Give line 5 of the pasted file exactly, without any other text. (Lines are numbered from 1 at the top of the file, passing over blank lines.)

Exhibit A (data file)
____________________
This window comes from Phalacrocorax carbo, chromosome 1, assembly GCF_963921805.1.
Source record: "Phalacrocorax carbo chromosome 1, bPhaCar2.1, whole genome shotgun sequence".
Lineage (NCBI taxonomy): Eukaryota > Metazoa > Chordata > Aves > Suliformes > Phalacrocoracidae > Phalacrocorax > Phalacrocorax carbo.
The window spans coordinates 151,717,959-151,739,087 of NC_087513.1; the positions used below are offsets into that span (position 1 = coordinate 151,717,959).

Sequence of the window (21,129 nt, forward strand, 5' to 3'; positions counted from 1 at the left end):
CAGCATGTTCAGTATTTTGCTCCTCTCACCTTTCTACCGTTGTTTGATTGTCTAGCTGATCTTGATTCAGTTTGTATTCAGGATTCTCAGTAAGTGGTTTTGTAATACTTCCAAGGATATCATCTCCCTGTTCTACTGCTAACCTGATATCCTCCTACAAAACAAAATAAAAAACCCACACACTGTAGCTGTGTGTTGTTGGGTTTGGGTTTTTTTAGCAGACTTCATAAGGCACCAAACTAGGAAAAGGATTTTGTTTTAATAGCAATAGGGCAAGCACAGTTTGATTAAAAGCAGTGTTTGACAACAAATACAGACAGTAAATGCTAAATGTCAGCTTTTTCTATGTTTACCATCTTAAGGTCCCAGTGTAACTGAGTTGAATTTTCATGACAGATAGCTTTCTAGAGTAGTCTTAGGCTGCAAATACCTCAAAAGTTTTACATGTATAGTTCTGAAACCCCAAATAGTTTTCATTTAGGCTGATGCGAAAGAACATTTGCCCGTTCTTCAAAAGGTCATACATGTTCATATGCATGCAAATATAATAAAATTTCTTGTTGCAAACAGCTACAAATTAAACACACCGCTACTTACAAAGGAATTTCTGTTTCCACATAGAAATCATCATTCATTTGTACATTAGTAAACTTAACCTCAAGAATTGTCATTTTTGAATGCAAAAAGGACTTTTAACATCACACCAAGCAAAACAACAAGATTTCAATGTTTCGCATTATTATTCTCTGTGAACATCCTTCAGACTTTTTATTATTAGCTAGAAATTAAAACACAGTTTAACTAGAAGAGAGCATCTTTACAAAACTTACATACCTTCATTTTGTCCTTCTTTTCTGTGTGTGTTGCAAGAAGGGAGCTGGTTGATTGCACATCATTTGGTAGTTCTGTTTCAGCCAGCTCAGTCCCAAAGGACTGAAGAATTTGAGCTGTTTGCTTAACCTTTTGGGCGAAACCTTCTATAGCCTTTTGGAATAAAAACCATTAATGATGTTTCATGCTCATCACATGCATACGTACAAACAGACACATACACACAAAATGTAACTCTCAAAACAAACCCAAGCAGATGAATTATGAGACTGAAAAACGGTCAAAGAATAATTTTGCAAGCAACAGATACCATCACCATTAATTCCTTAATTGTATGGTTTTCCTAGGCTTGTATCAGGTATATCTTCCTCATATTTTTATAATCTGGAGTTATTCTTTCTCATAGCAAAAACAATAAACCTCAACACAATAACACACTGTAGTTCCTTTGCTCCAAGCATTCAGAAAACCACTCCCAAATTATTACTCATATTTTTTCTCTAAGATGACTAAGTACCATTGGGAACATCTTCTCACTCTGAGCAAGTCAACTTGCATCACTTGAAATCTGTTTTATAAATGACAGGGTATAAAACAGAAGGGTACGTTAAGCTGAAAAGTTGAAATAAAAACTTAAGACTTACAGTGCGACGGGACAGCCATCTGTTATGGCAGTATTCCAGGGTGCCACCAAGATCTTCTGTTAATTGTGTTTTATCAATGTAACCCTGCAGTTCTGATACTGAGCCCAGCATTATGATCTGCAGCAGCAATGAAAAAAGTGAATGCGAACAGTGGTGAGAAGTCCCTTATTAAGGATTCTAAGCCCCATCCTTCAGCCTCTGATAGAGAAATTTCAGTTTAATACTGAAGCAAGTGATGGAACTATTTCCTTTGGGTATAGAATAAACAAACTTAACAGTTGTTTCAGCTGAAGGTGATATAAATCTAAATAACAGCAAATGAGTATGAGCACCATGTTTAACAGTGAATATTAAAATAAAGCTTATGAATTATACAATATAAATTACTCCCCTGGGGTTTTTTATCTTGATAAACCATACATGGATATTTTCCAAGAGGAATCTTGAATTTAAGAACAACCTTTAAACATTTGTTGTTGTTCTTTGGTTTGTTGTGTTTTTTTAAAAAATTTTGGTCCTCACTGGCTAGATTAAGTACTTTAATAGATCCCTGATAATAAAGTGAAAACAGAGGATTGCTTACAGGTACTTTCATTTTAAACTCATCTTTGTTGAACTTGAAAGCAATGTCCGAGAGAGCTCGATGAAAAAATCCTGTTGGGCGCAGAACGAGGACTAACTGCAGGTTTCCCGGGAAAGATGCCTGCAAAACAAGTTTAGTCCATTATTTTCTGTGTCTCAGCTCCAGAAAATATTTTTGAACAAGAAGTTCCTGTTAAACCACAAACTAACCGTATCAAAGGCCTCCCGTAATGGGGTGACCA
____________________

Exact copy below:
Sequence of the window (21,129 nt, forward strand, 5' to 3'; positions counted from 1 at the left end):